As a non-invasive test, it would be the safest approach to prenatal diagnosis of Down syndrome, since both amniocentesis and chorionic villus sampling pose risks to the fetus. Quake noted, however, that new techniques to separate the small fraction of fetal DNA in a mother’s bloodstream must be developed before a blood test could be developed and tested.
Michael Bernstein | EurekAlert!
Staying in Shape
16.08.2018 | Max-Planck-Institut für molekulare Zellbiologie und Genetik
Chips, light and coding moves the front line in beating bacteria
16.08.2018 | Okinawa Institute of Science and Technology (OIST) Graduate University
Scientists at the University of California, Los Angeles present new research on a curious cosmic phenomenon known as "whistlers" -- very low frequency packets...
Scientists develop first tool to use machine learning methods to compute flow around interactively designable 3D objects. Tool will be presented at this year’s prestigious SIGGRAPH conference.
When engineers or designers want to test the aerodynamic properties of the newly designed shape of a car, airplane, or other object, they would normally model...
Researchers from TU Graz and their industry partners have unveiled a world first: the prototype of a robot-controlled, high-speed combined charging system (CCS) for electric vehicles that enables series charging of cars in various parking positions.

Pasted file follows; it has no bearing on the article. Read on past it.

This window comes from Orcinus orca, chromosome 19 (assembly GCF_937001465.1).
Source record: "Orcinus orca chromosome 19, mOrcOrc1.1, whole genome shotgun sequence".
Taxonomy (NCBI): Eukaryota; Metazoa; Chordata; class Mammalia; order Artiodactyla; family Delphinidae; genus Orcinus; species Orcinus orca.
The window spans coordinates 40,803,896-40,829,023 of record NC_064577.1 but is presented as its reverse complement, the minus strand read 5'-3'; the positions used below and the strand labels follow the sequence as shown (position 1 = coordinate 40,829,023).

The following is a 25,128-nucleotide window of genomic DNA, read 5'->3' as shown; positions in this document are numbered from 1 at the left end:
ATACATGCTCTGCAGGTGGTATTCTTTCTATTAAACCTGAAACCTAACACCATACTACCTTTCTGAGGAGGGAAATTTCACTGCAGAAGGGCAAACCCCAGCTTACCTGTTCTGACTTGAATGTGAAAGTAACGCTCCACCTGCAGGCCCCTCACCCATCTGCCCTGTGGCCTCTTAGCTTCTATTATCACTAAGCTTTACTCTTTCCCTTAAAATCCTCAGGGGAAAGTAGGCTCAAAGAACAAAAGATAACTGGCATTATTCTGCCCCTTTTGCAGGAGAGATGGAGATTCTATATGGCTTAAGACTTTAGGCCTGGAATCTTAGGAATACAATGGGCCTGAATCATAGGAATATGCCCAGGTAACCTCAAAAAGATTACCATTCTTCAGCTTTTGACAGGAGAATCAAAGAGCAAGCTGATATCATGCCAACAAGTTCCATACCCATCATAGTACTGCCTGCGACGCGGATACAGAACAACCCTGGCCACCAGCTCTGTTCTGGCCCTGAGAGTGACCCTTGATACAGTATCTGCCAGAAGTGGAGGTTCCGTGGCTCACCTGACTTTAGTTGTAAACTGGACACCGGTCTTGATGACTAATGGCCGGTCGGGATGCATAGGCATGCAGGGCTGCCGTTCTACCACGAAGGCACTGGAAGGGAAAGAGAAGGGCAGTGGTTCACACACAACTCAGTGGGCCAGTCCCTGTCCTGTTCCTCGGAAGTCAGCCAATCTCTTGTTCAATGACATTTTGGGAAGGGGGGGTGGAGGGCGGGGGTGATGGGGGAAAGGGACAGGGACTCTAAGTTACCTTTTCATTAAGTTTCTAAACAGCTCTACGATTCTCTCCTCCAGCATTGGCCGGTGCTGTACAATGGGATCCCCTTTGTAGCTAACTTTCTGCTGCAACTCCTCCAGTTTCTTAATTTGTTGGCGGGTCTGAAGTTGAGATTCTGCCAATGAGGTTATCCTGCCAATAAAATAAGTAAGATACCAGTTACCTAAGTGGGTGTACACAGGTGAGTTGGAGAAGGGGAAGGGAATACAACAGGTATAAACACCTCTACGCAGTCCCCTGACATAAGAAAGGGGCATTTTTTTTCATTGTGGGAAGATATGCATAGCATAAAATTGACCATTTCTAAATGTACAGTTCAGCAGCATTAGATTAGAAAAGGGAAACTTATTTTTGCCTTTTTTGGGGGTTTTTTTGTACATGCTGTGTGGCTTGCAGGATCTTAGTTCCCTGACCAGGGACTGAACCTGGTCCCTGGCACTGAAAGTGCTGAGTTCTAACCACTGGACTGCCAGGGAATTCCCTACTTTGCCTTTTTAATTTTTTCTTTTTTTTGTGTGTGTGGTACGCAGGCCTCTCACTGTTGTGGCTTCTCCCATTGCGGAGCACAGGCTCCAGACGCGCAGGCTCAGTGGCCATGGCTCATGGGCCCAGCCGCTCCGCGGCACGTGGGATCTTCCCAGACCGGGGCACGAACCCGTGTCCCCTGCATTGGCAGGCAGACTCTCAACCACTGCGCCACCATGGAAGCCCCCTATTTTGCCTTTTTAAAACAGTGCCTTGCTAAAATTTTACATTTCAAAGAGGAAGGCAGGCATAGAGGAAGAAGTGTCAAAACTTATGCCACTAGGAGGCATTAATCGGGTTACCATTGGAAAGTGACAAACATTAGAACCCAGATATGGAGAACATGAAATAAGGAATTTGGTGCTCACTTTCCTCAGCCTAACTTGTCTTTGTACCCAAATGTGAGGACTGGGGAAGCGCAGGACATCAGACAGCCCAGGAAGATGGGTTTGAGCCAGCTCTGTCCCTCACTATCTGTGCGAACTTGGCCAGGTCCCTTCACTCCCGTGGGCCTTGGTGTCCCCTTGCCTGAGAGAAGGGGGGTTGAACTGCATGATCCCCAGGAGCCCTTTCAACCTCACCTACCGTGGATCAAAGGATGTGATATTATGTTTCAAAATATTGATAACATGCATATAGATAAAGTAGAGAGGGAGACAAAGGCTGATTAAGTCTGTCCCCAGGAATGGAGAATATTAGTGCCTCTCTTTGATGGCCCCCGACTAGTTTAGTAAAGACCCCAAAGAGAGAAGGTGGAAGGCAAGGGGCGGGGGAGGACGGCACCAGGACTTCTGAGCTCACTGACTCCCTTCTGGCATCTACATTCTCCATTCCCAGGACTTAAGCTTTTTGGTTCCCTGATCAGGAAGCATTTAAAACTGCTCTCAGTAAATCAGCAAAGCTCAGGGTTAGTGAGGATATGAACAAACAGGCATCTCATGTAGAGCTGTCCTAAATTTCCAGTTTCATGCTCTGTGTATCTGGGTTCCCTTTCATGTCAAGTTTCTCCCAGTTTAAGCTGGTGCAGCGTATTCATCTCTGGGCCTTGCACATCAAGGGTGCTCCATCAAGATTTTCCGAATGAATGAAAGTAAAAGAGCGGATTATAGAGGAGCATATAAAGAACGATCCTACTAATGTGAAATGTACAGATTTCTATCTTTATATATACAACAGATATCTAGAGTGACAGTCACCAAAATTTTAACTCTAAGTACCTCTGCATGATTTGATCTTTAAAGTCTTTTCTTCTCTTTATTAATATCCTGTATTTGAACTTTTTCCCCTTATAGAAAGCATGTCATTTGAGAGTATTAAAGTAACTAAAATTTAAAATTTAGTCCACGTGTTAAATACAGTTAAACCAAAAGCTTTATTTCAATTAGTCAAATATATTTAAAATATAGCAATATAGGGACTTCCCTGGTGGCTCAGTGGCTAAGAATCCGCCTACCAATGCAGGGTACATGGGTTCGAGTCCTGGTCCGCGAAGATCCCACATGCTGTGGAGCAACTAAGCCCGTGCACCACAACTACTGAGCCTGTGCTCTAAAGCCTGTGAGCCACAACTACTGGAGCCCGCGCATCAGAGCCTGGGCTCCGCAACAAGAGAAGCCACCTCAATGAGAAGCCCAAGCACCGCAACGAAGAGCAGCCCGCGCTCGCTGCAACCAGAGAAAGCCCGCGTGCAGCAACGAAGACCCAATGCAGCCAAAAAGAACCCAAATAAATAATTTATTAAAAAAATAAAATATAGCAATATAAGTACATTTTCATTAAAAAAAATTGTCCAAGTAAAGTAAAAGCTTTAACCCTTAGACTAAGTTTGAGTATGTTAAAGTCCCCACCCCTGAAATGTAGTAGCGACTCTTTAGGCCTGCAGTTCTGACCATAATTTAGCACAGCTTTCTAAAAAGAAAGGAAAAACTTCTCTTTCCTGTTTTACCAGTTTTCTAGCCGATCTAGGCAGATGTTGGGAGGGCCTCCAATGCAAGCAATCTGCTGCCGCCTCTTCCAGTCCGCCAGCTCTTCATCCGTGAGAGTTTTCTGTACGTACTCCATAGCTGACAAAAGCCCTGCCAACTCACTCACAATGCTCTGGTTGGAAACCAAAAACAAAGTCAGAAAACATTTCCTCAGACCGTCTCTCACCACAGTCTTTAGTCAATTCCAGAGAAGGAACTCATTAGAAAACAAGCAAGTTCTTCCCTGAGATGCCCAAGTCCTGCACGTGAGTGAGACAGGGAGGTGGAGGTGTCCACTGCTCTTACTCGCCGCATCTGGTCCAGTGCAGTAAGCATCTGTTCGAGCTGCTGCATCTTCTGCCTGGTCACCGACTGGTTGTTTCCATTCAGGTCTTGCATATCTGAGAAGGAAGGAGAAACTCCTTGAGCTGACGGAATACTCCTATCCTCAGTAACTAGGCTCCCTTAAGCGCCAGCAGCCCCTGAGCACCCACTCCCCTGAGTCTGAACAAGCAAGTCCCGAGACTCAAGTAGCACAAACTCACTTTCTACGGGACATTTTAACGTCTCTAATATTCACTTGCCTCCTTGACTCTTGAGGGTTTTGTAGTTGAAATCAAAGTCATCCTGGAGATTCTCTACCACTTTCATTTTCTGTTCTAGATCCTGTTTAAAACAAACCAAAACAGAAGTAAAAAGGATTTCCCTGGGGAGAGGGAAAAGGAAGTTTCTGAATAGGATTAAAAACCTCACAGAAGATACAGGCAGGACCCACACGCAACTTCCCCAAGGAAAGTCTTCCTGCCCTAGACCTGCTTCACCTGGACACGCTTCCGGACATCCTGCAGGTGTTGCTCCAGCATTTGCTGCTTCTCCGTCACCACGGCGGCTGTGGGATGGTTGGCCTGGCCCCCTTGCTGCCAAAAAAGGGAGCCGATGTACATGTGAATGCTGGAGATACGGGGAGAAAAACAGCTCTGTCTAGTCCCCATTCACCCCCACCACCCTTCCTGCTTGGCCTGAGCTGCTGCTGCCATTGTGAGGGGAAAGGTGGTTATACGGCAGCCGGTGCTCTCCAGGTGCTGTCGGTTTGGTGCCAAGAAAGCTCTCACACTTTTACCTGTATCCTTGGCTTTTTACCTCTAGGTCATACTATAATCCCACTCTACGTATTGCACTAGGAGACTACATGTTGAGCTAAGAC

Global demand for electric vehicles is forecast to rise sharply: by 2025, the number of new vehicle registrations is expected to reach 25 million per year....
Proteins must be folded correctly to fulfill their molecular functions in cells. Molecular assistants called chaperones help proteins exploit their inbuilt folding potential and reach the correct three-dimensional structure. Researchers at the Max Planck Institute of Biochemistry (MPIB) have demonstrated that actin, the most abundant protein in higher developed cells, does not have the inbuilt potential to fold and instead requires special assistance to fold into its active state. The chaperone TRiC uses a previously undescribed mechanism to perform actin folding. The study was recently published in the journal Cell.
Actin is the most abundant protein in highly developed cells and has diverse functions in processes like cell stabilization, cell division and muscle...
Scientists have discovered that the electrical resistance of a copper-oxide compound depends on the magnetic field in a very unusual way -- a finding that could help direct the search for materials that can perfectly conduct electricity at room temperatur
What happens when really powerful magnets--capable of producing magnetic fields nearly two million times stronger than Earth's--are applied to materials that...
08.08.2018 | Event News
27.07.2018 | Event News
25.07.2018 | Event News
16.08.2018 | Life Sciences
16.08.2018 | Earth Sciences
16.08.2018 | Life Sciences